Whilst in court, the Department of State Services (DSS) requested the Wuse Zone 2 Senior Magistrates' Court, to discontinue the trial of Nnamdi Kanu under section 108(1) of administration of criminal justice act 2015.[37] Idakwo further said the Department of State Services (DSS) had obtained an order from the Federal High Court, Abuja, dated 10 November, to detain the accused in its custody for 90 days.[37] However, Kanu's lawyer Obetta objected to the continued detention of his client. Obetta prayed the court not to discontinue the case because the prosecution did not present any information from the Attorney-General of Nigeria Federation who had the authority to approve such. Obetta also told the court that "the DSS violated the order of the court which granted bail that was perfected but not granted, adding that the accused had been in Department of State Services (DSS) custody since he was arrested."[37] The court's magistrate, Usman Shuaibu, after listening to both counsels, adjourned the matter until 1 December 2015 for ruling.[37]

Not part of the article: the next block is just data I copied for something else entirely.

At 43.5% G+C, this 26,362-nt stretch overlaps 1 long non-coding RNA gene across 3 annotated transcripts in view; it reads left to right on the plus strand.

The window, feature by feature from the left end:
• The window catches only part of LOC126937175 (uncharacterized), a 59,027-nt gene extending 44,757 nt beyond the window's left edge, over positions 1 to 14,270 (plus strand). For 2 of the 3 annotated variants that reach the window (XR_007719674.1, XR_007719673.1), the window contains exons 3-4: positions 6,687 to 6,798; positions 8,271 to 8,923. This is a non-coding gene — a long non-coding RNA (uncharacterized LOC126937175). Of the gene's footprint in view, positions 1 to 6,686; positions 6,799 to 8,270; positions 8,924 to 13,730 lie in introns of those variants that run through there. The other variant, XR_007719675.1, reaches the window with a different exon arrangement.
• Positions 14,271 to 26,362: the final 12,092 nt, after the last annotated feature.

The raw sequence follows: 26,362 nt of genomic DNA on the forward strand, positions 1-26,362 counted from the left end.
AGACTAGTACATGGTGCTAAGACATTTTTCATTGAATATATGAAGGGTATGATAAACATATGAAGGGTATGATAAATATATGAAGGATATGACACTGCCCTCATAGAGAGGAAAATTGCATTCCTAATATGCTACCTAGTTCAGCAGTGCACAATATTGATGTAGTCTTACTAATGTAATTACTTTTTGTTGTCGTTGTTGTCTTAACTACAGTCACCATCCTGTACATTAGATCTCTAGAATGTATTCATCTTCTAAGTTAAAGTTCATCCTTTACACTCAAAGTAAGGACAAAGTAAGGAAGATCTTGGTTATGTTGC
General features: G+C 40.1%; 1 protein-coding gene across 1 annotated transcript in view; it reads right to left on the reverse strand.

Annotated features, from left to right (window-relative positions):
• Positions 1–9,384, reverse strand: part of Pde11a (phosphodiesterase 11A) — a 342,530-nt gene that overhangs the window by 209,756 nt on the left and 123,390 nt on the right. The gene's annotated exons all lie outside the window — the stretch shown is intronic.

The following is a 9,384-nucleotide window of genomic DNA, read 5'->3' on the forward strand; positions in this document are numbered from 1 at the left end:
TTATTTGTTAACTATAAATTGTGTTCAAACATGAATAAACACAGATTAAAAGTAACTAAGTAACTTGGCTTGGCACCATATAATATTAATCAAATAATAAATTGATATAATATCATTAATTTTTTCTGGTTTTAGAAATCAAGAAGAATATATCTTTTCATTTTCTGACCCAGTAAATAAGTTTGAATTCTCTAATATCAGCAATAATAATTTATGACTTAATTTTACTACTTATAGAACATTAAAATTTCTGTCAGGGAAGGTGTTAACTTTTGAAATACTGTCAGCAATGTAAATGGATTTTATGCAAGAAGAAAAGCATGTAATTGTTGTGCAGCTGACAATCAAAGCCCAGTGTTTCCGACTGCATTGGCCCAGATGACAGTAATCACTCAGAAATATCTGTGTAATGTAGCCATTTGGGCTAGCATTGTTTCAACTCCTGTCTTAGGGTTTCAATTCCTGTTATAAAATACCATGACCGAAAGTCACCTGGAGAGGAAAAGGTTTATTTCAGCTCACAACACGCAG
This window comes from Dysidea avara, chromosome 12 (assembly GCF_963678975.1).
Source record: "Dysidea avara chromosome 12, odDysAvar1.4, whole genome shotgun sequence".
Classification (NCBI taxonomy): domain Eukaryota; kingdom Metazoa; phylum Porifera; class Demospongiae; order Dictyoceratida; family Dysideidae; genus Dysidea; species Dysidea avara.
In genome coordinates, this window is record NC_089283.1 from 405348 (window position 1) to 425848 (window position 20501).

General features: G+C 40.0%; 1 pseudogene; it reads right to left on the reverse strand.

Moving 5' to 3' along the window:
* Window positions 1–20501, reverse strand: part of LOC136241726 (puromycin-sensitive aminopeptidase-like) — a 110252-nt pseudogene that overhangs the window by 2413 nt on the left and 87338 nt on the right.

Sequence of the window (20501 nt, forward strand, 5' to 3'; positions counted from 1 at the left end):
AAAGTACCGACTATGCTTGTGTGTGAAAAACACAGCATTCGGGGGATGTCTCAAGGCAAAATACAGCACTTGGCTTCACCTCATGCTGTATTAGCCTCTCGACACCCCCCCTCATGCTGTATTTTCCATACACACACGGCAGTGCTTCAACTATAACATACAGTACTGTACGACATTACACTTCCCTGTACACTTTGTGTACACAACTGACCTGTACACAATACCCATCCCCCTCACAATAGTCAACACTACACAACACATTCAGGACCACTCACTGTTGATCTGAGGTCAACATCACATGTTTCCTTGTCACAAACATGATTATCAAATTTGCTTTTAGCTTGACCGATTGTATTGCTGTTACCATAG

Prison release and disappearance[edit]

On 20 October 2015, Vanguard announced that Kanu had been released on bail. However, media sources supporting the objectives of IPOB called the bail "controversial" and claimed the DSS announced the bail only "to calm the angry people of Biafra".[24] Kanu has finally been released on bail by Justice Binta Nyako for health reasons.

Kanu disappeared from public view after his home was raided by the Nigerian military, in September 2017,[38] an event which led to the deaths of 28 IPOB members.[39][40] Not being seen in public for over a year, there was wide-ranging speculation regarding his whereabouts, with members of the IPOB accusing the Buhari government of having abducted him. However, in October 2018, unattributed photographs and videos, apparently placing him in Israel, were widely circulated on social media,[41] and this was later confirmed by mainstream media.[42]